After talking about Variables and Data Types, it is time to learn what to do with those variables. In this article, we are going to talk about Operators.
What are Operators?
For a programmer, operators are like the T-ruler for an architect. They are the tools that perform the required processing on data stored in variables.
C++ supports several types of operators. In the following sections, we are going to discuss them all, and illustrate their usage with examples.
To help you perform the basic arithmetic calculations, C++ provides a list of arithmetic operators:
|+||Adds the two operands.|
|–||Subtracts the right side operand from the left side one.|
|*||Multiplies the two operands.|
|/||Divides the left side operand by the right side one.|
|%||Divides the left side operand by the right side one, and returns the remainder.|
Yes, there are assignment operators other than the normal assignment operator ‘=’. Consider the case when you need to calculate the total for a set of numbers. After initializing the total variable to 0, you start adding the numbers to the total variable, one after another.
You will need to do this for every number to be added. C++ is nice enough to let you achieve this with less typing using the assignment operators.
|+=||Adds the right side operand to the left side one, and stores the result in the left side operand.|
|-=||Subtracts the right side operand from the left side one, and stores the result in the left side operand.|
|*=||Multiplies the right side operand by the left side one, and stores the result in the left side operand.|
|/=||Divides the left side operand by the right side one, and stores the result in the left side operand.|
|%=||Divides the left side operand by the right side one, and stores the remainder in the left side operand.|
So, instead of saying total=total+x1;
We could use:
Which have the same meaning, but with less typing. Similarly, if you need to increment or decrement a counter, the following statement will do the job:
Increment and Decrement Operators
For the special case of adding/subtracting 1 to/from a variable, C++ provides a shorter method (even shorter than the += and -= method). This is done using the increment and decrement operators (++ and –), respectively. So, to increment the counter variable, you could use the following statement:
Together with the Logical operators (will be discussed in the next section), the Comparison operators are essential for decision making. The following table lists the comparison operators supported in the C++ language:
|<||Returns true if the left side operand is less than the right side one.|
|>||Returns true if the left side operand is greater than the right side one.|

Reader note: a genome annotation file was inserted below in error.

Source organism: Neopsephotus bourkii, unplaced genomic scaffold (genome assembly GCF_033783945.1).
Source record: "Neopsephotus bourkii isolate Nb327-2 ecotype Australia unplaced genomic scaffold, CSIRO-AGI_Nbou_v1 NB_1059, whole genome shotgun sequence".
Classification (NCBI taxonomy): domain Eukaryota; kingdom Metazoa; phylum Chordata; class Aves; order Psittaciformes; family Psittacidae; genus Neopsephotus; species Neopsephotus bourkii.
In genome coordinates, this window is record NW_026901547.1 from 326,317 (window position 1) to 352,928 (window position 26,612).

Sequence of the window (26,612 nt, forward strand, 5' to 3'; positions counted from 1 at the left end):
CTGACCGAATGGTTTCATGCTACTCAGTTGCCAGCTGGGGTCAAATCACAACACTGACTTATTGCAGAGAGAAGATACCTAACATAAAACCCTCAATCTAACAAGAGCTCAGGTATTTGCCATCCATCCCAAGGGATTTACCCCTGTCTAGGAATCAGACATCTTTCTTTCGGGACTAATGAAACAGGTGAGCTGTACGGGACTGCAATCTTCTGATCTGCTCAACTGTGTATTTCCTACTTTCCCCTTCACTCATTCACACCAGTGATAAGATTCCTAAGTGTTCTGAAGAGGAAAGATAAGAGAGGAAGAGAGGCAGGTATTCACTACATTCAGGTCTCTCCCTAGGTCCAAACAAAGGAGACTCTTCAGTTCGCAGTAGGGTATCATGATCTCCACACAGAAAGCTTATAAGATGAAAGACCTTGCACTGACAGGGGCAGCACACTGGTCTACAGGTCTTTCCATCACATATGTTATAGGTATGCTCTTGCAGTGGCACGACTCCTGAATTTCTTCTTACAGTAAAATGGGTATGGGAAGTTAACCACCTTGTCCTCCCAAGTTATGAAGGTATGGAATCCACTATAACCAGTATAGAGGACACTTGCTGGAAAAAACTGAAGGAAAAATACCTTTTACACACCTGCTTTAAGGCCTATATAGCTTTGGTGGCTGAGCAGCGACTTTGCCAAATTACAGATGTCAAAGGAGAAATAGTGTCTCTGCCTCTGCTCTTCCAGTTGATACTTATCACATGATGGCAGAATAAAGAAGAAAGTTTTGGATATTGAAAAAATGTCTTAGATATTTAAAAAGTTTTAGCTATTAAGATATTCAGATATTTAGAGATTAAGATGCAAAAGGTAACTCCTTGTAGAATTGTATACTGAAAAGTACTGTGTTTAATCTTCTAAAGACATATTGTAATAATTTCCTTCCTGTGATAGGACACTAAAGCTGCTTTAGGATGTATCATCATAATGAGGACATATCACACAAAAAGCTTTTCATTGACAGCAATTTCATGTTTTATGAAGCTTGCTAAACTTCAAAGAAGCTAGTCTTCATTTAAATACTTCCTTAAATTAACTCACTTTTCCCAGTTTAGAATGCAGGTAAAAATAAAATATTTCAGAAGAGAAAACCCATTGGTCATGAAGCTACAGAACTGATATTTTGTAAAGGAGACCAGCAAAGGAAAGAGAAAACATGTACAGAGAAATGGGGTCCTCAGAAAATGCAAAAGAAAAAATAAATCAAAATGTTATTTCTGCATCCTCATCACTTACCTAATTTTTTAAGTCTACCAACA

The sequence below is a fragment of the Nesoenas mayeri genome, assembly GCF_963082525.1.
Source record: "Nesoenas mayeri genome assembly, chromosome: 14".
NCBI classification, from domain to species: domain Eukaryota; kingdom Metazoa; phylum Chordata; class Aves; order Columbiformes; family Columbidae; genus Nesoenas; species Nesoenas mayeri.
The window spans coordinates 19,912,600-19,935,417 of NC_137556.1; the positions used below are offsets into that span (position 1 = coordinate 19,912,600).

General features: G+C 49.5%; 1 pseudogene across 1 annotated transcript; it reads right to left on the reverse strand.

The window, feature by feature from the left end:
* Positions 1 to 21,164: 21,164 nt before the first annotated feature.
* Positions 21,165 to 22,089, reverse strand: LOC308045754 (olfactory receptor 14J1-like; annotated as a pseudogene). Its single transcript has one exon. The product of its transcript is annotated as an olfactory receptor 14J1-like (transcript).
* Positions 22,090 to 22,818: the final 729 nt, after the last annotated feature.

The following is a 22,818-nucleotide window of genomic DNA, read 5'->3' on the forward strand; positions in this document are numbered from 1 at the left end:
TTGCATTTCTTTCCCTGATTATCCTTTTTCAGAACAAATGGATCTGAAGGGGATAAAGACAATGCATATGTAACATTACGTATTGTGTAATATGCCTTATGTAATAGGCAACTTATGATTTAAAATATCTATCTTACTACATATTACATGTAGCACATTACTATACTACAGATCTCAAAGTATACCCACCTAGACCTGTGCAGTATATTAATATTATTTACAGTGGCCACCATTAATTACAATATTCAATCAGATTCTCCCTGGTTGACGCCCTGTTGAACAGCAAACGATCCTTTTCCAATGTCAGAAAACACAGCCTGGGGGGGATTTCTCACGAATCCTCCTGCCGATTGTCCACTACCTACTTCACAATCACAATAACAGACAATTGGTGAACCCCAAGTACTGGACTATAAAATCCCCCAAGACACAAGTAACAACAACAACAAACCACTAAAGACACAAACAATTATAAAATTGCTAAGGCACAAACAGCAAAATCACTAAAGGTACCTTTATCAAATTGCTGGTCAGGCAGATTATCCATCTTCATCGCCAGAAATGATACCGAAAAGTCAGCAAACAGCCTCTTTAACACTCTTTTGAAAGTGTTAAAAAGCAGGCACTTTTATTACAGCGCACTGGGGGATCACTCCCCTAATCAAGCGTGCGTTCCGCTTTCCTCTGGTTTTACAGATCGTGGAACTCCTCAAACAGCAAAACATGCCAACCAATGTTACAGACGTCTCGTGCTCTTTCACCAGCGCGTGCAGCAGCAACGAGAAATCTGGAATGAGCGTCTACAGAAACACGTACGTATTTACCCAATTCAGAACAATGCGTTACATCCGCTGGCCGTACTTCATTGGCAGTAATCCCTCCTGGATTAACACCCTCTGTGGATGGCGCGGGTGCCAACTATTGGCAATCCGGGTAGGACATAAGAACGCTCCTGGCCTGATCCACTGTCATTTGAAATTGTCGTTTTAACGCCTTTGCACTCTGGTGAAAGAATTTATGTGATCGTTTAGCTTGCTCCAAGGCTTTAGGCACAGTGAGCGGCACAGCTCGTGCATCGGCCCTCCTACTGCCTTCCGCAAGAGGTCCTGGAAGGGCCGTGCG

|<=||Returns true if the left side operand is less than or equal to the right side one.|
|>=||Returns true if the left side operand is greater than or equal to the right side one.|
|==||Equality operator. It returns true if both operands are equal.|
|!=||Inequality operator. It returns true if the two operands are not equal.|
To combine two or more basic conditions into a more complex one, the Logical operators are used for this purpose. The logical operators are the software equivalence to what are known in logic as logic gates. The basic concept of the logic gates came from the machine circuitry. Consider two electrical switches connected together in series. For the current to flow from one point to another across the two switches, switch 1 AND switch 2 must be on. If they were connected in parallel, then switch 1 OR switch 2 needs to be on for the current to flow from one side to another. The NOT gate does nothing but inverting its input. This is the way I prefer to explain the logic gates concept.
C++ has three basic logical operators (equivalent to the basic logic gates: AND, OR, and NOT).
|&&||Logical AND operator. It returns true if both conditions are true.|
|||||Logical OR operator. It returns true if any of the conditions (operands) is true.|
|!||Logical NOT operator. Its output is the reverse of the input.|
We need to write a program that accepts two numbers from the user, and uses them to perform the basic arithmetic operations.
Consider the following code:
cout<<"Enter two numbers: ";
cin >> a >> b;
cout << endl;
cout << a << "+" << b << "=" << a+b << endl;
cout << a << "-" << b << "=" << a-b << endl;
cout << a << "*" << b << "=" << a*b << endl;
cout << a << "/" << b << "=" << a/b << endl;
Nice!!! Now, we need to explain some points:
- The strange #include<conio.h> statement in the 2nd line inserts another header file (conio.h) that is necessary for the getch() function to work without errors.
- The cin object can use several cascaded >> operators. This gives us the capability to accept more than one input using a single line of code. This is a short alternative to saying:
It is obvious that cin>>a>>b; is shorter, and looks smarter as well.
- The getch() function gets a single character from the user. It reads the character directly from the keyboard without echoing it to the screen. It causes the program to wait (at the console screen) for the user to type something. Once it catches a keystroke, it returns. This function is usually used to keep the output screen (that displays the program output) until the user presses any keyboard key to close it.
* * * * * *
- C++ supports several types of operators: Arithmetic, Assignment, Increment, Decrement, Comparison, and Logical.
- Comparison and Logical operators are essential for decision making.
Now, we are ready for the next topic: Decision Making.
So, stay here, and don’t miss it!!